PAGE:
Mono And Diglycerides Ethoxylated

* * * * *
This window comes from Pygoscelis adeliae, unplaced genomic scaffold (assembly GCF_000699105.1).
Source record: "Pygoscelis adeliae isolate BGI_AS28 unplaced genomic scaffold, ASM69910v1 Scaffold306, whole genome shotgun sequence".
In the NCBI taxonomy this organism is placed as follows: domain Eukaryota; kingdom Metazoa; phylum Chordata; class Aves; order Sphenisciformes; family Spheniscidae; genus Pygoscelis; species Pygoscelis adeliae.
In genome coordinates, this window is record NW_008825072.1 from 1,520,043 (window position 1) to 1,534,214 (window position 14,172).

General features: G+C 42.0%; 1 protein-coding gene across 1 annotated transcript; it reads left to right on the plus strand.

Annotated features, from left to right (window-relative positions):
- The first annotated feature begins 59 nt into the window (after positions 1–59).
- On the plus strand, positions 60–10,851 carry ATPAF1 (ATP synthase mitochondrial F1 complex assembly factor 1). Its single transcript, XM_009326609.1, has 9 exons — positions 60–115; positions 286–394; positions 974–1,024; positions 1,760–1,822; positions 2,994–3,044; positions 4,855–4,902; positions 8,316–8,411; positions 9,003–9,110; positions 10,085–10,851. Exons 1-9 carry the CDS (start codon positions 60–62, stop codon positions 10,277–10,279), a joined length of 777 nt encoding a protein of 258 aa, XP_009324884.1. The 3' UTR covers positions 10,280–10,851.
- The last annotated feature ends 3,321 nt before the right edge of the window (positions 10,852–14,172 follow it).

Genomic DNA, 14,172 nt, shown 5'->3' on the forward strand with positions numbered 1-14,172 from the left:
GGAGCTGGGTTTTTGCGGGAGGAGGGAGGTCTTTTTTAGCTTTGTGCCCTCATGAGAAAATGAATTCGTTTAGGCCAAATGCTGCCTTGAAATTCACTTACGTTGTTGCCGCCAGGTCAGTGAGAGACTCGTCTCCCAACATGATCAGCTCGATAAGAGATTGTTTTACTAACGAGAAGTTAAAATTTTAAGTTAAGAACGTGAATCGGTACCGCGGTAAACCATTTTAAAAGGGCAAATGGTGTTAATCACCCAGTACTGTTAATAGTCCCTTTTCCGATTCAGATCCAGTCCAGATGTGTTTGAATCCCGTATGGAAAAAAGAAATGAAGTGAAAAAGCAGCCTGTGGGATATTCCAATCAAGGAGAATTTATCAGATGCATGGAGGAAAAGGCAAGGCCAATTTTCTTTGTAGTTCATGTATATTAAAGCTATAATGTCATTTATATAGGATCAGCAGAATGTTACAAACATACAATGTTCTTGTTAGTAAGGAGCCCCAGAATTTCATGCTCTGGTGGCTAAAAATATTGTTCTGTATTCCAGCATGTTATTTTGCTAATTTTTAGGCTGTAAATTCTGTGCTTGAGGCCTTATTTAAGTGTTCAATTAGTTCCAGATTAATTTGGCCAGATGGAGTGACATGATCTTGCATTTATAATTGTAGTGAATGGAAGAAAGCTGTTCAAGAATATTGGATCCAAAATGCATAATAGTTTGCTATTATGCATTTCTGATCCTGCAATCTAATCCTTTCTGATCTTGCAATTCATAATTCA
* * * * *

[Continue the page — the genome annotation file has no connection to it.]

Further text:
Tough, dry, stale, leathery, tasteless... These are words that describe baked goods without emulsifiers. The processing, distribution and storage of these products necessitates the use of food additives to maintain the quality and freshness that consumers expect. Emulsifiers, a subset of surfactants, are commonly used in many food products. An emulsion is a dispersion of small droplets of one immiscible liquid within another. Emulsifiers keep the droplets from coalescing. Although these food additives may offer some degree of emulsification, they perform more important functions in baked goods, such as starch complexing, protein strengthening and aeration. Emulsifiers that condition the dough by strengthening the gluten protein network for better gas retention, improved texture, and increased volume are sodium- and calcium stearoyl lactylate (SSL and CSL), ethoxylated mono- and diglycerides (EMG), polysorbates (PS), succinylated monoglycerides (SMG), and diacetyl tartaric acid esters of monoglycerides (DATEM).